We recently saw a Munchies video on Vice about the lone Dungan restaurant in NYC, Lagman House (2612 E 14th St, Brooklyn, NY 11235), and quickly added it to our list of places to visit when we can travel again. The Dungan people are descendants of Muslim Hui Chinese who migrated to Central Asia over the course of centuries, and are now most commonly living in Kyrgyzstan and Kazakhstan. NYC’s Lagnam House is the only restaurant serving Dungan cuisine in the US, and is located in the neighborhood of Brighton Beach, which is heavily populated with immigrants from the former USSR. The family running this restaurant, the Azimovs, immigrated from the town of Zhalpaktobe in southern Kazakhstan in 2012, and family members act as cooks and servers.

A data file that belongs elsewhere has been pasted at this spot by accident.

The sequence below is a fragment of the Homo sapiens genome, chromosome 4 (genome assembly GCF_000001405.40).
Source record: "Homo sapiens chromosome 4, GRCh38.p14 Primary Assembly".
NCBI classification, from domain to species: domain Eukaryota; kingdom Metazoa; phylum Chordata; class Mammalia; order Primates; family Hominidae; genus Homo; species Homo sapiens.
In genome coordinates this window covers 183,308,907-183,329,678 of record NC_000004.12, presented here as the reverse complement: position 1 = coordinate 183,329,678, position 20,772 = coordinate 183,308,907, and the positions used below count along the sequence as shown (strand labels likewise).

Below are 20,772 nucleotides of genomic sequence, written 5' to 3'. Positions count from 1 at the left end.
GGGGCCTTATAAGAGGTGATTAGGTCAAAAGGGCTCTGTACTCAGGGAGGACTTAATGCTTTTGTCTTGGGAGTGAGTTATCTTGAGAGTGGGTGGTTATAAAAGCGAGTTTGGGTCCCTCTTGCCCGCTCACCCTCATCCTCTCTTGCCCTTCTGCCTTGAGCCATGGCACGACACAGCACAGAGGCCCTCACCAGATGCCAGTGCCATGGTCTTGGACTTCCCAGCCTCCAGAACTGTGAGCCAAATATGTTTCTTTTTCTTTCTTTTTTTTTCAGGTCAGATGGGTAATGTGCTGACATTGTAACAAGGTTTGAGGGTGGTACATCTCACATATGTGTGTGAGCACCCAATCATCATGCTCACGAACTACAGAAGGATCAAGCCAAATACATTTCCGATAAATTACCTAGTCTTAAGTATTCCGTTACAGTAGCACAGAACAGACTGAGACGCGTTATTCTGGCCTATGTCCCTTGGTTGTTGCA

The cuisine of the Dungan is imprinted by all of the different threads influencing the Dungan culture: Chinese, Islamic, Soviet and Central Asian. The signature dish is Lagman, hand pulled noodles (known as La mian in China) topped with beef, from which the restaurant gets its name. Handmade noodles are the stars of many of the dishes including Dappan Ji, noodles with fried chicken and peppers, and Ash lan fin, cold noodles with vegetables, bean jelly and eggs. The Central Asian and Russian influence can be seen clearly seen in dishes like Dungan samsa, pastries filled with beef and onion, and beshbarmak, a beef and noodle soup. Fortunately, you can still order from Lagman House on Seamless during the epidemic.